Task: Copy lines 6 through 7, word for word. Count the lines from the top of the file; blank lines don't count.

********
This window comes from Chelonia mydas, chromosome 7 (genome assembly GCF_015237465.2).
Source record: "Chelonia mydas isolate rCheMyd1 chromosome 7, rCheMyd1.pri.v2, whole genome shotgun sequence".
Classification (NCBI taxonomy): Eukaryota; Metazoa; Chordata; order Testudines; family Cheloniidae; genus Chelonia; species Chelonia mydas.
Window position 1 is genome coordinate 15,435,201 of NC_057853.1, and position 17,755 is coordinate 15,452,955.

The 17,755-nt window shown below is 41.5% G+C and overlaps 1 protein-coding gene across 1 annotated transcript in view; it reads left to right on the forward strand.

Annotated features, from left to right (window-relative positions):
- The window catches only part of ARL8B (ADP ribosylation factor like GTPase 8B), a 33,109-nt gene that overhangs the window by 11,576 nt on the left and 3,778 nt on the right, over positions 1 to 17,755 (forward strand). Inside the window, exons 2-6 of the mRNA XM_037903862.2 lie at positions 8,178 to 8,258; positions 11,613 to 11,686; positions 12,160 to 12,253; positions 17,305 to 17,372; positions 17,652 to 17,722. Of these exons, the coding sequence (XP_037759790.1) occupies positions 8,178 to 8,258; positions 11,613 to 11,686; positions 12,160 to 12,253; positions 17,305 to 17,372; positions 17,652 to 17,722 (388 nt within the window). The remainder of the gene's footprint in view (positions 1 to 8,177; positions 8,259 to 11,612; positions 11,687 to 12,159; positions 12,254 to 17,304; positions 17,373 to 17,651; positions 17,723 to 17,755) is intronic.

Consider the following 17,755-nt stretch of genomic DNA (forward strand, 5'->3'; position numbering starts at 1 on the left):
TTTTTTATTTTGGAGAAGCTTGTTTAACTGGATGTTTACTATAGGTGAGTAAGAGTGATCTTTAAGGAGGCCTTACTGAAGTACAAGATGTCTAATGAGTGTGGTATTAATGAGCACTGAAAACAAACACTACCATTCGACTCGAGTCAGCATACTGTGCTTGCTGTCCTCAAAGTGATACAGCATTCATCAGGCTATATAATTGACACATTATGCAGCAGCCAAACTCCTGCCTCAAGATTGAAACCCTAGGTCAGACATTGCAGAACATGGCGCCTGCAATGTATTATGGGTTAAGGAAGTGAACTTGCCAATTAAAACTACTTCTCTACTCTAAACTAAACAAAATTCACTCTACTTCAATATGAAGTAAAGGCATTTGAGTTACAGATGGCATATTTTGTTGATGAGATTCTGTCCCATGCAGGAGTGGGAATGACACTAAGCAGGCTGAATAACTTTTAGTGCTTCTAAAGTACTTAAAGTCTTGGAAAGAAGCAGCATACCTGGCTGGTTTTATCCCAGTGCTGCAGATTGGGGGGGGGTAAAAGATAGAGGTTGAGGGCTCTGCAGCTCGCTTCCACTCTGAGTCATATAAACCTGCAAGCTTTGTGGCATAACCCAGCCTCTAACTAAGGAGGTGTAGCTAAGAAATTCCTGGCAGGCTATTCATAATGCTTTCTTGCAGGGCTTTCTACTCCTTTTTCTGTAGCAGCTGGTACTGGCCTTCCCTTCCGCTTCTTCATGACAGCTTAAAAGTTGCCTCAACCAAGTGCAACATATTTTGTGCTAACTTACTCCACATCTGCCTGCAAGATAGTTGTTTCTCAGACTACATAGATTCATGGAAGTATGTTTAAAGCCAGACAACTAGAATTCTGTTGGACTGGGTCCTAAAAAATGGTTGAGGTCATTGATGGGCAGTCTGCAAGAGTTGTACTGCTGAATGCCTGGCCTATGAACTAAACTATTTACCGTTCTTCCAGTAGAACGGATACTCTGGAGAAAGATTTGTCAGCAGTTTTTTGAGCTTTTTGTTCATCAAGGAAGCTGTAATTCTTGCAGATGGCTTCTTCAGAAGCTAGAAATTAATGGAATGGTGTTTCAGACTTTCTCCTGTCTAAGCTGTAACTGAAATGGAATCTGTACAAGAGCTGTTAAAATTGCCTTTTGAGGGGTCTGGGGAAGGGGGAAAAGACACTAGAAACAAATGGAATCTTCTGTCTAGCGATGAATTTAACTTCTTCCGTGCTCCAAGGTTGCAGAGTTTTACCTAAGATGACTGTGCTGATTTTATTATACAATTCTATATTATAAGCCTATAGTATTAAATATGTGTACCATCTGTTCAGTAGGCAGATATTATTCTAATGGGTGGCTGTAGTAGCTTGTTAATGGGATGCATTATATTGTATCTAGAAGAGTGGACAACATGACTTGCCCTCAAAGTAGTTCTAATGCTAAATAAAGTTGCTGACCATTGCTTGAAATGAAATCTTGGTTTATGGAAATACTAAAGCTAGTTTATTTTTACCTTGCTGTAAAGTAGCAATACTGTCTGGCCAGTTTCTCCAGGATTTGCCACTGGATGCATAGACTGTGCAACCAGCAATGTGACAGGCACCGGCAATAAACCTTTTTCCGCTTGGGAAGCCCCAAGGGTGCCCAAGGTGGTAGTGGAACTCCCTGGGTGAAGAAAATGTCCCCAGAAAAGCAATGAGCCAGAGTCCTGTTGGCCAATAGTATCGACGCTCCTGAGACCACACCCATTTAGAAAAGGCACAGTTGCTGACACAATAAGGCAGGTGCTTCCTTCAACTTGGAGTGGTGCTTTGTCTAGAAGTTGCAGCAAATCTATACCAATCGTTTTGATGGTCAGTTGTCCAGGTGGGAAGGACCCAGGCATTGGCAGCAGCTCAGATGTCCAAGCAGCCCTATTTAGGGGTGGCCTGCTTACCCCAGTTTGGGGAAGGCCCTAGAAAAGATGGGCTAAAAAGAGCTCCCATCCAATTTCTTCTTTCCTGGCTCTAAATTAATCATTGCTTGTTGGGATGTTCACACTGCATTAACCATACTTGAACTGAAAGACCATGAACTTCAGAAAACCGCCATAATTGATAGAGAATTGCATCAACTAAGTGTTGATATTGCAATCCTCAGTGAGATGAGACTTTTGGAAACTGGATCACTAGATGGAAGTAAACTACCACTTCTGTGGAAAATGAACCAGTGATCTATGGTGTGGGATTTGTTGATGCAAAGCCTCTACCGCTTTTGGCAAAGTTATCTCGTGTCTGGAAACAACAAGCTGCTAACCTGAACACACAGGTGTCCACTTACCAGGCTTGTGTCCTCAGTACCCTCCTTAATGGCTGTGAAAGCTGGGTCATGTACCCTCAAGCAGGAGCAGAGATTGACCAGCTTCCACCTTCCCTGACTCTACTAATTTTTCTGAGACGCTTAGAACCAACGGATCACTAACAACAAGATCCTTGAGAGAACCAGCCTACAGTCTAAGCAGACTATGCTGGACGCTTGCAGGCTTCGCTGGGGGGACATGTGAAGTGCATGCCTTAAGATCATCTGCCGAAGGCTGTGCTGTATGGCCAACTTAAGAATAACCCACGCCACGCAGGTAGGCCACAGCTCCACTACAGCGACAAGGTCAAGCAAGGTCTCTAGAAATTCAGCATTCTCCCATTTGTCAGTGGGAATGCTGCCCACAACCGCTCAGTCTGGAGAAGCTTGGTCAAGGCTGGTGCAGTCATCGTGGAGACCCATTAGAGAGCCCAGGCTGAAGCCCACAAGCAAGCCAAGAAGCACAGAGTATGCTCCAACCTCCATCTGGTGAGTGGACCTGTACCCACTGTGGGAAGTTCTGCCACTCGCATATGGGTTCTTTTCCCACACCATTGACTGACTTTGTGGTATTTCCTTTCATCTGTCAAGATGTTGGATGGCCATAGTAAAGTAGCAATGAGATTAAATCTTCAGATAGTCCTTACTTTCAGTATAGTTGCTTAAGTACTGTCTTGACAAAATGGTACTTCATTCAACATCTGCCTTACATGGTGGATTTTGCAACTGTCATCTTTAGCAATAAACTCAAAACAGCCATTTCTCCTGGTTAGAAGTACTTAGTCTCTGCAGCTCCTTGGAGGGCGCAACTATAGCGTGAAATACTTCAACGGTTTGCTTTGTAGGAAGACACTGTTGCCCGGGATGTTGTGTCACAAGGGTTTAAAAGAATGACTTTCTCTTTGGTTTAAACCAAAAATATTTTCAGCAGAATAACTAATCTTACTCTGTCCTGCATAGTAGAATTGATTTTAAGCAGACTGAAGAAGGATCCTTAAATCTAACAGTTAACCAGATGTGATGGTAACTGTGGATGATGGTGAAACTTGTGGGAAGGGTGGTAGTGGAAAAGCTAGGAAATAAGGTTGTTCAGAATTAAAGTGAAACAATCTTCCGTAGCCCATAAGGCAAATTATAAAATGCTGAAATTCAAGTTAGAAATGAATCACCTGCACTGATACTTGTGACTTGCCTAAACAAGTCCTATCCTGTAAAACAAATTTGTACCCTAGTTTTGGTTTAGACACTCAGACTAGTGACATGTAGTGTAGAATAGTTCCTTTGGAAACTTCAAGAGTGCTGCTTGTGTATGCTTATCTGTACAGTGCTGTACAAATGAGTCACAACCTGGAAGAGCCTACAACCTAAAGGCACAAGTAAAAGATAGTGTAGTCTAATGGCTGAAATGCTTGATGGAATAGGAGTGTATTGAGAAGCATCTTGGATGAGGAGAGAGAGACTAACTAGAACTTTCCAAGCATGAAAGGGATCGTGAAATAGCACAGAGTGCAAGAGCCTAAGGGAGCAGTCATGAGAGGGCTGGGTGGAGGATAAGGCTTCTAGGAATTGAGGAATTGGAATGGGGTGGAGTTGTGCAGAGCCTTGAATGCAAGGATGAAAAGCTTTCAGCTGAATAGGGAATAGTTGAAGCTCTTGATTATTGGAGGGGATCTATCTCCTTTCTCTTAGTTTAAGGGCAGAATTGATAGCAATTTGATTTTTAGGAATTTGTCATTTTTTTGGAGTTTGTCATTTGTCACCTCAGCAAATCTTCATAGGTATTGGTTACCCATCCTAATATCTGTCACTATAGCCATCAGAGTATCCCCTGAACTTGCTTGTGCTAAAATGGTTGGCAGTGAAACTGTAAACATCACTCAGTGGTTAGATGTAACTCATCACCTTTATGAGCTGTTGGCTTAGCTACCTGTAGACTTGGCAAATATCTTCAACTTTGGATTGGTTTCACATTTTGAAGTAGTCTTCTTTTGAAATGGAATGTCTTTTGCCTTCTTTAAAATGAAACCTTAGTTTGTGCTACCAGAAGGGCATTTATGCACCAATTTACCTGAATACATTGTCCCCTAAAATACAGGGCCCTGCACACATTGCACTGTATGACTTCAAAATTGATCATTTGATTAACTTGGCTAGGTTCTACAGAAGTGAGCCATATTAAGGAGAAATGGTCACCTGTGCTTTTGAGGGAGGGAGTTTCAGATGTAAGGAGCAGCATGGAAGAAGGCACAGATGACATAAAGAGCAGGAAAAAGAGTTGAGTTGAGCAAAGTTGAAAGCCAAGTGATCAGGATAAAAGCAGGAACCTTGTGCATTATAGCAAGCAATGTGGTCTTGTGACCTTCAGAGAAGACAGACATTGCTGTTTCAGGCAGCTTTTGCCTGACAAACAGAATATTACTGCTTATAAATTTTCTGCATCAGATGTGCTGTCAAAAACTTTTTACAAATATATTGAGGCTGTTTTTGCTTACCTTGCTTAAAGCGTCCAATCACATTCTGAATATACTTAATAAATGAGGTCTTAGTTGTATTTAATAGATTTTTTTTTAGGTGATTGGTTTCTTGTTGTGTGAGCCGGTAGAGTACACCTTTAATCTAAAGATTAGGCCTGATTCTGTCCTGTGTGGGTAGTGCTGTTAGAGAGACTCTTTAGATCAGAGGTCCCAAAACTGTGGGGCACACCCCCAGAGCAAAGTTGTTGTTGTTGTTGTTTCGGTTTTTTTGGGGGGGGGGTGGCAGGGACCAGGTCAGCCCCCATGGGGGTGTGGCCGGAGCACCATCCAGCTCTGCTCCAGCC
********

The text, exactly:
Annotated features, from left to right (window-relative positions):
- The window catches only part of ARL8B (ADP ribosylation factor like GTPase 8B), a 33,109-nt gene that overhangs the window by 11,576 nt on the left and 3,778 nt on the right, over positions 1 to 17,755 (forward strand). Inside the window, exons 2-6 of the mRNA XM_037903862.2 lie at positions 8,178 to 8,258; positions 11,613 to 11,686; positions 12,160 to 12,253; positions 17,305 to 17,372; positions 17,652 to 17,722. Of these exons, the coding sequence (XP_037759790.1) occupies positions 8,178 to 8,258; positions 11,613 to 11,686; positions 12,160 to 12,253; positions 17,305 to 17,372; positions 17,652 to 17,722 (388 nt within the window). The remainder of the gene's footprint in view (positions 1 to 8,177; positions 8,259 to 11,612; positions 11,687 to 12,159; positions 12,254 to 17,304; positions 17,373 to 17,651; positions 17,723 to 17,755) is intronic.